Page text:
I was the only busboy not named Mohammed. Here, as in many restaurants around the city, any deviation from the distinct class/race hierarchy makes everyone uneasy. In most New York restaurants, the chef is Caucasian, the waiters are starving artists, the busboys are from Bangladesh, and the kitchen workers and dishwashers are from Latin America. I honestly think I was promoted so quickly from busboy to waiter because the chef and the waiters felt uncomfortable asking me to mop up their spills, take out the trash, and clean the windows. I certainly wasn't promoted for my skill or knowledge. When I came to the kitchen to pick up a salad, the cooks took a moment longer to anchor the teetering greens between beet support beams. They knew that when I picked up a bowl of soup the crostini, which was supposed to remain on the rim of the bowl, would be launched like a life raft into turbulent waves of soup. The foam on my soy chai resembled dish suds. I thought Cristal was a china company.
And yet, what better way to begin my career in the business than with a restaurant rife with clichés: roaches in the dry goods, mice everywhere, shady finances, messy love affairs, drugs, theft, basement flooding, and chefs with a penchant for throwing pots, pans, and produce. I lasted more than a year, in which time I saw at least ten waiters and two chefs come and go. We were always out of more than half the wines on the wine list and often couldn't locate the other half. The reservation system was a pile of Post-its.
When the neighborhood really started to boom and became saturated with new restaurants even hipper than ours, business lagged. The owners, whose only restaurant experience had been to piece this one together with duct tape and borrowed money, responded by hiring a real manager. They couldn't afford a seasoned one, so they found a cheap one. Enter Jessica, a smoky twenty-four-year-old with a severe bob and a crafty, brooding look. She fit right into the scene, with her leg warmers and short skirts, her carefully smudged eyeliner, and a tube of red lipstick she used as a bookmark in the new reservation book. Within months, both her drug habit and the fact that she was sleeping with the chef were common knowledge. One day she simply disappeared, leaving behind one black sneaker and a mirror. For a while, I took over many of her responsibilities: ordering wine, scheduling the Mohammeds, and planning private parties. The more involved I became in the business, the shadier I realized it was. We owed money to everyone and paid them off only when we needed to order something else.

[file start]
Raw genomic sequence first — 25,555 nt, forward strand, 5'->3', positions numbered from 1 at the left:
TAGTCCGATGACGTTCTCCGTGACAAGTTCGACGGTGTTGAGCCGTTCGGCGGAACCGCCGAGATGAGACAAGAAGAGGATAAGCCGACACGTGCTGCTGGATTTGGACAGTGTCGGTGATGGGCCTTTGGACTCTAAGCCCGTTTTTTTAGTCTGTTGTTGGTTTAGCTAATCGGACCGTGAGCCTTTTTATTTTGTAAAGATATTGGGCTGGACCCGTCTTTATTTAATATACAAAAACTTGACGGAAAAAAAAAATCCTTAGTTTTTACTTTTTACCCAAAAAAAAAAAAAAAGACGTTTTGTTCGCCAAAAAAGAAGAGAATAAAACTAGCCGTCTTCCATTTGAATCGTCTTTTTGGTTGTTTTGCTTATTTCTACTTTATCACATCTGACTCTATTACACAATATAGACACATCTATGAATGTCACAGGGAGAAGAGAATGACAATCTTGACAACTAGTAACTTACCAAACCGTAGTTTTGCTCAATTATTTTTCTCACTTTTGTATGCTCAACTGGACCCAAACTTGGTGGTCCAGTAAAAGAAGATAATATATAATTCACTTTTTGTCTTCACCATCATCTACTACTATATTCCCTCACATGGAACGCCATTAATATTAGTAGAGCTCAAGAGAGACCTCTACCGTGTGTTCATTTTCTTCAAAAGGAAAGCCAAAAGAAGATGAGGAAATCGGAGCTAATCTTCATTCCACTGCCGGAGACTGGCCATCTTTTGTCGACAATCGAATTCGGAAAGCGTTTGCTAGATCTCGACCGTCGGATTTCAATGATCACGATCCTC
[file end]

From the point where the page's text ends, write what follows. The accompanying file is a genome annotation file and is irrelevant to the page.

I only began working in restaurants after I had exhausted quite a few other nontraditional ways of making a living. I had written a Web page for a Filipino dating service. I had walked a dog. I had consolidated online food reviews (my first and last desk job, lasting a whole six weeks). I had proofread for law firms, babysat for JFK's three grandchildren, and helped organize documentary film viewings at women's prisons. For two years after college, I pretended that I was about to apply to Ph.D. English literature programs, mostly because I had been in school my whole life and couldn't imagine anything else. Service Included
Four-Star Secrets of an Eavesdropping Waiter
. Copyright © by Phoebe Damrosch. Reprinted by permission of HarperCollins Publishers, Inc. All rights reserved. Available now wherever books are sold.